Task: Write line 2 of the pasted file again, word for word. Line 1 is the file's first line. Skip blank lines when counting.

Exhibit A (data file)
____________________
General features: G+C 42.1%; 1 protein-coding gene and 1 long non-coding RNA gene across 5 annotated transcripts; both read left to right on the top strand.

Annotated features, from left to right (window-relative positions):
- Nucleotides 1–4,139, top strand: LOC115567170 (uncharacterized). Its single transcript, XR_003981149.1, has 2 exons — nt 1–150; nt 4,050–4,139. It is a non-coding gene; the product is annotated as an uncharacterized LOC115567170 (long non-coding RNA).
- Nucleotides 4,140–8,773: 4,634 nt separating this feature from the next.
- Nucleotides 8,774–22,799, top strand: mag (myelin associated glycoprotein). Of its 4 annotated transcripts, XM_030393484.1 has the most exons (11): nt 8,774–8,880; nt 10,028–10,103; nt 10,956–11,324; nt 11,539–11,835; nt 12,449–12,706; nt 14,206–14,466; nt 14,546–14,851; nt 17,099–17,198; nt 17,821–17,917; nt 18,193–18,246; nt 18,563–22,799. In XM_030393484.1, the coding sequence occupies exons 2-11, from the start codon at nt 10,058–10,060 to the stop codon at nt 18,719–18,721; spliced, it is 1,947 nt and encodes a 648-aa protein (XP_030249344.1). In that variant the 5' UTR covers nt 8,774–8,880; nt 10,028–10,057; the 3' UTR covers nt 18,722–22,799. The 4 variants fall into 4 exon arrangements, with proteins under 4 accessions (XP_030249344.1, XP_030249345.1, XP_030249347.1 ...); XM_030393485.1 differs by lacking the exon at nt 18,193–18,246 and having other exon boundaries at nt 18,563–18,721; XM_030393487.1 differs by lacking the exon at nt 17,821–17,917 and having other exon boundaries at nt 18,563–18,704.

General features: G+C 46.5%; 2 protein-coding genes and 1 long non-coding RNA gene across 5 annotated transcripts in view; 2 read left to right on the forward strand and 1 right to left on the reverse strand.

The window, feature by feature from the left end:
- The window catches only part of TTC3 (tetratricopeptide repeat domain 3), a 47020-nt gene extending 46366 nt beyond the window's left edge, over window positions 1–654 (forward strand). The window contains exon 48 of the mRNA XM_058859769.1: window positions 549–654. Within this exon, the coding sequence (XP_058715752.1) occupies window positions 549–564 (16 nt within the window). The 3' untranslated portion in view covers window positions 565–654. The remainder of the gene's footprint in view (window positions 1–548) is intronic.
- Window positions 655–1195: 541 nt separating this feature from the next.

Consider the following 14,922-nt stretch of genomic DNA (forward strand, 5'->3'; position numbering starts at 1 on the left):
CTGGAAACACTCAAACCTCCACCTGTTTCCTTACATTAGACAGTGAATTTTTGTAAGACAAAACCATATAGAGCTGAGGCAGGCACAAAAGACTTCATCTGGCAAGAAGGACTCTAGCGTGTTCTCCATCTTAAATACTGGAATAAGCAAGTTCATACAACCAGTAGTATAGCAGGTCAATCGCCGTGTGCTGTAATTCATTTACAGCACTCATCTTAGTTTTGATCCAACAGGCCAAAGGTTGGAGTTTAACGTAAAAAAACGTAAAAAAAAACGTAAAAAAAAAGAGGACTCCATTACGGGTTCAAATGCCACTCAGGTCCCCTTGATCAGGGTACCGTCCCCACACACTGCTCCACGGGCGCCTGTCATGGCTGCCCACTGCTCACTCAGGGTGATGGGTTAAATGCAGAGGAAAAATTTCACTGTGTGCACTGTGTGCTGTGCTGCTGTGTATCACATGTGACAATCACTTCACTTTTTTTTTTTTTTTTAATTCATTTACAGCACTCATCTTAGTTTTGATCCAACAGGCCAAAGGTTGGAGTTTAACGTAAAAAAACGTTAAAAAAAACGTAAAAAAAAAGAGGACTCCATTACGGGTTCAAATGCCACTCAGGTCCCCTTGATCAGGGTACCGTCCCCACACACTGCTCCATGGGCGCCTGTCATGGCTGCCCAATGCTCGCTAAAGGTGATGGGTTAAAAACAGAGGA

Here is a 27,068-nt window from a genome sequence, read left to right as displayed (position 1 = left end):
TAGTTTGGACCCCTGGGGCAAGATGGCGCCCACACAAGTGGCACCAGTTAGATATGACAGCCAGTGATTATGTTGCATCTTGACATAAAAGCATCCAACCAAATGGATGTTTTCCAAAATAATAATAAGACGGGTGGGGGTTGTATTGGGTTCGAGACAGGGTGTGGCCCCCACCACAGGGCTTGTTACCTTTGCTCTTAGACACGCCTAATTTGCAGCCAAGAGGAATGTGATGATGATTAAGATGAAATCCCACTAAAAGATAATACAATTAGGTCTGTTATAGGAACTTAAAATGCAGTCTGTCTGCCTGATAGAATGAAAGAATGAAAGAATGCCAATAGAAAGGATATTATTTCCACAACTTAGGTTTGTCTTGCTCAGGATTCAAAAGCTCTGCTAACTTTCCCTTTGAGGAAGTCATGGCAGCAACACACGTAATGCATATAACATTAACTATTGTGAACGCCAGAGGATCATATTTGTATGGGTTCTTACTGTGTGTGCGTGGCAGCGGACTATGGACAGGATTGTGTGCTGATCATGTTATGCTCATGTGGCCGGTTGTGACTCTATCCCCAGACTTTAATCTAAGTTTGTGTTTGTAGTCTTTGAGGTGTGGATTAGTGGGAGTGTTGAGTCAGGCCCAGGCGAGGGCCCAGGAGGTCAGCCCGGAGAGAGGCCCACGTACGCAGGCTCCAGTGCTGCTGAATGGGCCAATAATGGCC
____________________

Annotated features, from left to right (window-relative positions):